Quantum Crypto Broken Again

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The New Scientist reports that researchers Vadim Makarov, Andrey Anisimov, and Sebastien Sauge have broken quantum key distribution.

The attack is described in their paper, “Can Eve control PerkinElmer actively-quenched single-photon detector?

Spoiler Warning: Yes. She can.

The attack is brilliant in its elegance. They essentially jam the receiver. A bright pulse of laser light is sent and it blinds the receiver, which allows the eavesdropper, Eve, to decode the same photons that Alice and Bob are decoding, and thus get their key. The paper is only two pages, too, which is even better.

As you might expect, the Quantum Experts have said:

I don’t think it’s a serious flaw.

I’m incredulous. This is a serious flaw. It is a serious flaw because one of the main arguments about quantum cryptography is that because it is “physics” based as opposed to “computer” based, that it is more secure than software cryptography.

That argument is not without its merit because mathematical cryptography has about the same sort of intellectual rigor as physics did in Newton and Leibniz’s time.

However, no matter what sort of implied or actual rigor physics has, the comeback that the software people have is, “only if you build it right.” And that is a huge problem for any physics-based cryptography. You cannot prove you built it right. All you can do is show that you built it to within certain tolerances.

Those tolerances have known potential problems. For example, if your single-photon emitter emits two photons, that’s a big oops. There are also tolerances with unknown potential problems. This is one of those. No one thought you could do that before.

However, the promise of the physics-based approach is the tacit assumption that breaking the crypto means breaking the laws of physics. (Some supporters are less than tacit in this belief.) The fact that someone came up with a way to break quantum crypto cuts to the philosophical core of the discipline. It rocks the rational underpinnings as much as suggesting that NP<P would. (A core unsolved question in the math is whether NP>P or NP=P.)

This is big, and it’s big because it means that the “trust me, it’s physics” approach that quantum crypto expounds is broken. We can’t trust them because it’s physics. We have to trust that it’s built right and that there isn’t a cute physics trick that someone hasn’t found yet.

We should be hearing, “back to ze old drawink board” rather than “I don’t think it’s a serious flaw.” Moreover, the fact that they think this isn’t serious is an even more serious flaw. It means they don’t understand security.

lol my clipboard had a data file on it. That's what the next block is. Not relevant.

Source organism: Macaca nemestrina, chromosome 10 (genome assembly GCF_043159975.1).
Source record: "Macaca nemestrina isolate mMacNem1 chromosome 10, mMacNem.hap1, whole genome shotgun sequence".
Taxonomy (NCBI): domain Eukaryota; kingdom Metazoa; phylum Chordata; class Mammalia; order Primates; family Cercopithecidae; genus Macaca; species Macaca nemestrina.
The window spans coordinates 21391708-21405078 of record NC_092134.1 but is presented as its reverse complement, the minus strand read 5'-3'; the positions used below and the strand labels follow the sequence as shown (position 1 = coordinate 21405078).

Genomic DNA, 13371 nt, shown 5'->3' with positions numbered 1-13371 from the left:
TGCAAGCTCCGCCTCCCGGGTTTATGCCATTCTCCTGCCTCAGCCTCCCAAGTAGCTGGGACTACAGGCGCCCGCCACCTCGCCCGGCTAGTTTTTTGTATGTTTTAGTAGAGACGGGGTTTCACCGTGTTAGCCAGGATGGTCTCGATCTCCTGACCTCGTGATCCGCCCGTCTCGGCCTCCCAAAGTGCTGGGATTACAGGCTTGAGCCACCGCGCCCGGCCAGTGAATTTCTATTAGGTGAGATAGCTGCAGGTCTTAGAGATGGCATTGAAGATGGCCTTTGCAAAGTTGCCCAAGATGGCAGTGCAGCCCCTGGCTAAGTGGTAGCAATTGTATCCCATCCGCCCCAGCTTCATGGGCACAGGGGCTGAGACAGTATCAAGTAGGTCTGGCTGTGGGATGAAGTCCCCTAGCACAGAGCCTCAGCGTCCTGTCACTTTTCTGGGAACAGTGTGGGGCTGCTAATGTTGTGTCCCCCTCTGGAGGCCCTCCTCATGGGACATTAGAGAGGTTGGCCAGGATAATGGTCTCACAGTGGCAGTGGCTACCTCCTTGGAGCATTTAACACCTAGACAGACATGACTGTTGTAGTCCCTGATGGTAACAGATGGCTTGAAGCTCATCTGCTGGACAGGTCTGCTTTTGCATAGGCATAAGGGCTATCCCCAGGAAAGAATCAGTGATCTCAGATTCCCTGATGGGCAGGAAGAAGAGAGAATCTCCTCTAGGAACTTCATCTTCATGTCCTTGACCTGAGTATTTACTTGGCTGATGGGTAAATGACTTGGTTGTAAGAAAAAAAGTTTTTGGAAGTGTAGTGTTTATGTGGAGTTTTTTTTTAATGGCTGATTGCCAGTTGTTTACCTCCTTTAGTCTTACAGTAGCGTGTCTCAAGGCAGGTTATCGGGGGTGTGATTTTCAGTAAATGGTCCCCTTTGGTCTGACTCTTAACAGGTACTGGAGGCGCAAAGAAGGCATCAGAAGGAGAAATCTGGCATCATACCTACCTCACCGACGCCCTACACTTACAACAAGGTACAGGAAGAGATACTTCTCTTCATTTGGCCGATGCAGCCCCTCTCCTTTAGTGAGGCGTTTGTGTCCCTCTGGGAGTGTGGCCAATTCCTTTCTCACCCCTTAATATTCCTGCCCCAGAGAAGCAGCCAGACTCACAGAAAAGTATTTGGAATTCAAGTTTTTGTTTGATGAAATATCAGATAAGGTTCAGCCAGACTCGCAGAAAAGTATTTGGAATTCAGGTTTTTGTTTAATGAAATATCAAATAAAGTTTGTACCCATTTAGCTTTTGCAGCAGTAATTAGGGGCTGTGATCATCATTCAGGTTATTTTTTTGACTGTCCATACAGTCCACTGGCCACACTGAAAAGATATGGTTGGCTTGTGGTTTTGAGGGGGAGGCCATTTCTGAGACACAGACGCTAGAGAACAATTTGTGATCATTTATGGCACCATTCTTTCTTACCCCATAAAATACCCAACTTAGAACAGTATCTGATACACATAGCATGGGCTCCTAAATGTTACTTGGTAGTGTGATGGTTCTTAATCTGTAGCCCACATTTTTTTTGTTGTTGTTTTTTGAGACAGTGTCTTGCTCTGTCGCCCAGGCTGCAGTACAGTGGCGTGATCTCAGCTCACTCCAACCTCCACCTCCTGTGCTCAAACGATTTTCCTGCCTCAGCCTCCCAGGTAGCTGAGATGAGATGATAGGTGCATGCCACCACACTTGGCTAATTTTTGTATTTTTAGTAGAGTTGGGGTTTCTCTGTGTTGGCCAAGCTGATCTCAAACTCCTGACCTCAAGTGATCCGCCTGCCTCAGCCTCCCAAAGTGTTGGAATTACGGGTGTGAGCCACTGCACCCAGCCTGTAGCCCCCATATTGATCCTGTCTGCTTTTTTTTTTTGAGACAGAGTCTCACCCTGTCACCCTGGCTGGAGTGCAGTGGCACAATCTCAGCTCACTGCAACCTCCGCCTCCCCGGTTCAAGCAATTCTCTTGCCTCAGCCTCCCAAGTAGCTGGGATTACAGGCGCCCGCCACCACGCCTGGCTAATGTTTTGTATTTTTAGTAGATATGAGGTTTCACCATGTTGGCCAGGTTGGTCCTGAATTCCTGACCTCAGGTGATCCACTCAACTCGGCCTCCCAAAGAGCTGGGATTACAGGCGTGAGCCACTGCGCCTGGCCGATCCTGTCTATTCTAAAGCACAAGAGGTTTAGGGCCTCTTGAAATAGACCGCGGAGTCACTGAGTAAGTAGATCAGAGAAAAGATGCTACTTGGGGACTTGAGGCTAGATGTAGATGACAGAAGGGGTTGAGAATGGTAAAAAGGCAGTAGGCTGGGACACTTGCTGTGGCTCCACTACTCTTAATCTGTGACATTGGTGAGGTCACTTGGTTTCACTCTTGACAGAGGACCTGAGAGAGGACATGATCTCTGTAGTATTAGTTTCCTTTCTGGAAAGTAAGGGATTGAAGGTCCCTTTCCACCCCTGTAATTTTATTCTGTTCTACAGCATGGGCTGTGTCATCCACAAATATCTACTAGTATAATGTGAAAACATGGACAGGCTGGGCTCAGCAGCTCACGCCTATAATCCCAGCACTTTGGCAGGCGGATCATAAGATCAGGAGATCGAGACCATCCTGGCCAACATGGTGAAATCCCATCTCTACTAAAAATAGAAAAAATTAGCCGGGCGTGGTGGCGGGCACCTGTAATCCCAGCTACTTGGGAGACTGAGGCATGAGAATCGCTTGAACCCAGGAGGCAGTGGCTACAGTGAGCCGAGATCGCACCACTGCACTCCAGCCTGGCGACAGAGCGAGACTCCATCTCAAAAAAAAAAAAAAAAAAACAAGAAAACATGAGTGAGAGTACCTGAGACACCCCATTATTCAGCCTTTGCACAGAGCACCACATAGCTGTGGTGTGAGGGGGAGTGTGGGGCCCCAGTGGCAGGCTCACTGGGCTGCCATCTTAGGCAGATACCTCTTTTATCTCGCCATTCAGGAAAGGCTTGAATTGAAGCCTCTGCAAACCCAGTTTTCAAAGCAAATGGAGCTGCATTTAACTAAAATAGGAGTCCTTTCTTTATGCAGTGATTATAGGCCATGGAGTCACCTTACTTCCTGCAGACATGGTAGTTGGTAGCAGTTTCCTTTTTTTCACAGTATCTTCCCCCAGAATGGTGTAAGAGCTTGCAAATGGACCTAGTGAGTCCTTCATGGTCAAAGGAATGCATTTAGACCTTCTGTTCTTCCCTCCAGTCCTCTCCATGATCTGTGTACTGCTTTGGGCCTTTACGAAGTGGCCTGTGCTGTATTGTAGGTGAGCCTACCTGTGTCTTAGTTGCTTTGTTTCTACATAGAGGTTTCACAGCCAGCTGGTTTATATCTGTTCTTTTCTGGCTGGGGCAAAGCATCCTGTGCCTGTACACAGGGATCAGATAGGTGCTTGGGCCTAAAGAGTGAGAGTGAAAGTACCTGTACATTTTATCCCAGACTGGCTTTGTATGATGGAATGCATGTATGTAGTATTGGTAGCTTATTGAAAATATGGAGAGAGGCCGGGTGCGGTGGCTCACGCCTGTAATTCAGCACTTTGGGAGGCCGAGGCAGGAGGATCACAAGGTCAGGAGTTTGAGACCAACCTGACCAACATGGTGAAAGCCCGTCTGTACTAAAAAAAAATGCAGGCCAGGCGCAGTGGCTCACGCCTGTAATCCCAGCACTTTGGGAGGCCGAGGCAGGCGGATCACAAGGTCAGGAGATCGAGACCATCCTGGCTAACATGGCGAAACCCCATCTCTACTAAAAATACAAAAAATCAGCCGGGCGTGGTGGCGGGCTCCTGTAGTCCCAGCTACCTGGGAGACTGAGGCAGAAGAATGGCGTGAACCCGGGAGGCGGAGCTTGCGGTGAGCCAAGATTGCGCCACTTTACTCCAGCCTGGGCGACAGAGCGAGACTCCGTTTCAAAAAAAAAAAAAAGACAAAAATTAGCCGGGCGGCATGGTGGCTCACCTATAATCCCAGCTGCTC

3 thoughts on “Quantum Crypto Broken Again

  1. Like most successful crypto-system attacks, this one is an attack against a particular implementation. It in no way calls into question the utility of quantum cryptography, but rather highlights that it doesn’t matter how good your algorithms/techniques are, if you don’t properly implement them in a secure system.

  2. You’re right, and this is precisely my point. Let’s say you bought some quantum crypto gear. How do you know it works?
    While software relies on some similar assumptions — you assume the math works, you assume the CPU works — it’s possible to come up with a reasonable assurance that the system is working correctly. More importantly, you have some assurance it will work well next week, and if it doesn’t there’s a plan to upgrade the device so that it does.
    How do you test and verify quantum gear, and if you bought one last week with the Perkin Elmer detectors, how do you patch it?
    The QC people have been saying, “oh, you don’t want that math stuff, you want physics.” They’ve been caught with a big oops again.
    Most importantly, they aren’t saying oops.

  3. You are the only person I know who makes quantum crypto a math vs. physics thing. One visited physics class and it is obvious that nobody trusts math as much as the physics themselves. The big advantage of quantum crypto is that it prevents/detects the recording itself. If quantum crypto breaks today your message yesterday is safe. This is not true for an AES-encrypted message (as someone may have recorded it yesterday). (And the mathematicians didn’t prove that the algorithms used for encrypting are secure, but only mathematicians really care about this.)
    The other reason quantum crypto is getting much attention is that quantum computers are likely to break all algorithms in P (See Shor’s algorithm[1]).
    [1] http://en.wikipedia.org/wiki/Shor%27s_algorithm

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